Nov 12, 2019
“Luxury real estate.”
The term probably conjures up images of massive houses on rolling hills or castles in the sky perched far above the urban environment below.
Of course, you may have thought of something completely different.
That’s because everyone has their own idea of what counts as luxury.
However, if you’re looking to buy a house soon, you should understand what most consider to be luxury real estate.
Just like beauty, luxury “is in the eye of the beholder.”
For many people, the ultimate luxury would be owning an upscale townhouse within walking distance of downtown Atlanta, where they could regularly enjoy fine dining and live sports.
For others, luxury would mean living in a mansion in Buckhead with a large yard and maybe even a guesthouse.
Still, it’s a popular enough descriptor in listings that it helps to have a general definition of what constitutes luxury real estate.
Luxury homes tend to congregate together. It’s rare to find one in the middle of more modest houses or near apartment complexes. Most people who want luxury real estate also want to live in an area where they won’t be an outlier.
Among other things, this means that other houses in the vicinity are appraised at a similar price.
You know you’re looking at luxury real estate when the actual location functions as a major selling point. Often, it’s such an enviable address that if you were able to physically relocate the house even a mile away, the asking price would drop dramatically.
Beach homes are a prime example. Being able to walk out your backdoor onto a beach is a luxury. Check the price of a house across the street – where this wouldn’t be an option – to see for yourself.
Houses high up in the mountains or that otherwise give a view of the city often command top dollar, as well.
While these locations don’t automatically make for luxury houses, they certainly help.
Luxury houses are often the size of castles, but no one wants to feel as though they actually live in a medieval house. No matter its square footage, if the inside of a house lacks high-quality amenities, it’s not luxurious. It’s a fixer-upper with potential, but that’s about it.
Aside from luxury appliances, luxury homes often feature movie theaters, tennis courts, infinity pools, massive walk-in closets, giant aquariums, and other amenities that, quite frankly, wouldn’t even fit in a modest-sized house.
Finally, the term “McMansion” has come to describe houses that were designed to look like luxury homes but fall short of the mark for a number of reasons (most people also think they’re eyesores).
One of those reasons is that they are usually made with subpar materials.
An actual luxury house listing will include familiar terms like:
If you find a listing for a home with a lot of square footage that wasn’t built with high-end materials, it’s not luxury and it’s probably not worth the price, either.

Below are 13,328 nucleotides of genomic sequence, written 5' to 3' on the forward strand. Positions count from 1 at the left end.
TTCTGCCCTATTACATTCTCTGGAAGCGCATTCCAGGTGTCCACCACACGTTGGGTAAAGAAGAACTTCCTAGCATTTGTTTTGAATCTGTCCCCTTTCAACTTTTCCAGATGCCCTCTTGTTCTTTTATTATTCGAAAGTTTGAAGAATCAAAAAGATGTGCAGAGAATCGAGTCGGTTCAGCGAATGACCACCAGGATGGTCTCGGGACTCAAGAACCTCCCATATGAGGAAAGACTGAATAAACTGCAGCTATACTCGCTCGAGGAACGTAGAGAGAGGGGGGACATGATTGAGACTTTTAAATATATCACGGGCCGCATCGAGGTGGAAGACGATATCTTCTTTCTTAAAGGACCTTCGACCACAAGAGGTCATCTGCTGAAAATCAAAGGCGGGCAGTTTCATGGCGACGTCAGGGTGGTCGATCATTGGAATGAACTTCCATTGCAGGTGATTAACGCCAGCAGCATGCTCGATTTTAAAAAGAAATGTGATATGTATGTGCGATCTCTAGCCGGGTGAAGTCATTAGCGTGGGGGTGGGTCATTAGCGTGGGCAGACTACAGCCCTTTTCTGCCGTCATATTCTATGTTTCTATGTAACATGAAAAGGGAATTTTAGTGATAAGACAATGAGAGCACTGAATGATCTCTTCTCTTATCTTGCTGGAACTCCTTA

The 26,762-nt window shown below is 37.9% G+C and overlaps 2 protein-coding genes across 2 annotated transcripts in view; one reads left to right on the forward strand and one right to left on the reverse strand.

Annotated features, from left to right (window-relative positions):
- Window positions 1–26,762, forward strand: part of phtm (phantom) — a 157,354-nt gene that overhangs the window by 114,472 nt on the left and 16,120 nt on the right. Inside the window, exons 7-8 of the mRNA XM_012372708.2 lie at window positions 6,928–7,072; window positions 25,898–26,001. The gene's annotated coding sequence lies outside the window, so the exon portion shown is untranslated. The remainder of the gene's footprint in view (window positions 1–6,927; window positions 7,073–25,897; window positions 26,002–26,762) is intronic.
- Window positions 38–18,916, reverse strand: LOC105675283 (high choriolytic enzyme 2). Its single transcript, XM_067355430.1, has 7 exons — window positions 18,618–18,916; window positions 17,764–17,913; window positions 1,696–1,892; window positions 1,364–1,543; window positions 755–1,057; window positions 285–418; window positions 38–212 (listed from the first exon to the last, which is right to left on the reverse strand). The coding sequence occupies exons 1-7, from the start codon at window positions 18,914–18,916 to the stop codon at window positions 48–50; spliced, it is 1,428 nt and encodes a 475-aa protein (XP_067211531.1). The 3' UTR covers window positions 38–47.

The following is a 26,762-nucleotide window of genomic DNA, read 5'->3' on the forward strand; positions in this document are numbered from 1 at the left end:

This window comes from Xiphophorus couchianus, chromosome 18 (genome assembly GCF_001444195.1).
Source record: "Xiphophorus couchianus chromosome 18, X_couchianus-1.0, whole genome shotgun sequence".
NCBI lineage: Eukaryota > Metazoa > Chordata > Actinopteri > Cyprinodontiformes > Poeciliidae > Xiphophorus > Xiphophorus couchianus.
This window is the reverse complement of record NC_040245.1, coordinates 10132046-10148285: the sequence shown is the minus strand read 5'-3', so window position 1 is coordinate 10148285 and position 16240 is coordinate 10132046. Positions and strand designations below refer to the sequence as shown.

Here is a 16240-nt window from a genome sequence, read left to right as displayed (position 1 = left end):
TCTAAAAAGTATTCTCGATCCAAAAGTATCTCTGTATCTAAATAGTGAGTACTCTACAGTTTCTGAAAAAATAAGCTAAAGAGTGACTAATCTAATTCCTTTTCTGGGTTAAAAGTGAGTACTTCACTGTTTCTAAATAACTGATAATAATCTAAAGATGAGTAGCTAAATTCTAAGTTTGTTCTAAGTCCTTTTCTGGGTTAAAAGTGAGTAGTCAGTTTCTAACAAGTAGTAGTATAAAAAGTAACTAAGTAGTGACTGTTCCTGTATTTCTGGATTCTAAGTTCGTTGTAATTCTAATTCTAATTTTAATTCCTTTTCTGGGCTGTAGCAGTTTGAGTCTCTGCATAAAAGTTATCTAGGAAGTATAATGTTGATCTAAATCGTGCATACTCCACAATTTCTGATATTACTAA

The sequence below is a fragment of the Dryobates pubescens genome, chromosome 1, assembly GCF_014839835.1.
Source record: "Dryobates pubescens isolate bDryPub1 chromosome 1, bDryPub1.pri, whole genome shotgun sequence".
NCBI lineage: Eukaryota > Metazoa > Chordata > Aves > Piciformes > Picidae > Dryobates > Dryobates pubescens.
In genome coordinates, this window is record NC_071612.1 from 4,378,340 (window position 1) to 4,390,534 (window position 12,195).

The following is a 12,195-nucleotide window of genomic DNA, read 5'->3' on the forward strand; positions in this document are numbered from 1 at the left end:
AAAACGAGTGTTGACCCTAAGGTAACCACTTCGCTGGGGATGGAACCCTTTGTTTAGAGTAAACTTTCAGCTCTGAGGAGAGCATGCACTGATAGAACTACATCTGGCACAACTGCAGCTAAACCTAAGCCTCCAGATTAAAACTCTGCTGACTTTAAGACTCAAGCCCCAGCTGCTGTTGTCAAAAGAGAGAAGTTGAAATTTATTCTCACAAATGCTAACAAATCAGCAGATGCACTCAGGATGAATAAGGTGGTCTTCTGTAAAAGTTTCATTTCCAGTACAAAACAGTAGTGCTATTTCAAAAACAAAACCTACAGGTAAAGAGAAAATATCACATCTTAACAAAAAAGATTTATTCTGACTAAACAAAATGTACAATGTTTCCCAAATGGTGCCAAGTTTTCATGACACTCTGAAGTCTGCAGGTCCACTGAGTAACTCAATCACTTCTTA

Again, this is absolutely subjective, but if you’re working with a real estate agent and you tell them you want a luxury home, they’ll assume you’re ready to spend at least $1 million.
Now, it also depends where you’re looking to buy a home.
For example, if you’re looking for real estate in Manhattan, San Francisco, or Honolulu, $1 million wouldn’t be enough to break into the luxury market. In fact, you may need to spend several times that before you could even purchase a house with more than three rooms.
At the same time, there are plenty of markets throughout the country where $500,000 would be more than enough to purchase an extremely luxurious property.
There are also those cities where the market is relatively uniform and nothing that would approach “luxury real estate” exists (i.e. many small towns).
Instead, it might be helpful to adopt the definition that the Institute of Luxury Home Marketing uses when qualifying their specialists: they must have “documented sales performance in the top 10% of their market.”
So, while no definition for luxury real estate will ever be perfect, it’s probably fair that it usually begins at properties that are priced within the top 10% of their local market.
Because of this kind of subjectivity, it’s best to think less about “luxury real estate” and more about what you specifically want in a house.
If anything, the “luxury” description in a home listing is often a misnomer. Savvy real estate agents will include that term in their listings because they know it will draw attention. It might even be enough to distract from red flags that would otherwise make the house unattractive.
Fortunately, all you need to do is take the time to go through the listing’s photos to decide if it’s a luxury property or not. You can also compare its price to others in the area, using the 10% rule we touched on above.
On the other hand, if you’re thinking about listing your house in the near future and are wondering if it would qualify as “luxury real estate”, it’s best to use the parameters we listed above. You don’t necessarily need all of them (e.g. maybe it’s not on the beach or in the mountains), but the more of those boxes you can tick, the more the designation will fit.
This is also when a comparative market analysis (CMA) is especially valuable. You should always have a real estate agent conduct one before deciding to sell your house, but if you want to list it as a “luxury home”, this may help you justify the description.
Just because luxury homes cost more doesn’t mean you have to spend more in order to find the perfect house.
At SimpleShowing, we’ll connect with you with a real estate agent who understands the nuances of luxury real estate. Even better, once you close, you’ll qualify for our Buyer Refund Program, which could net you as much as $15,000 or more.
Contact us today and we’ll explain how it works with no obligation.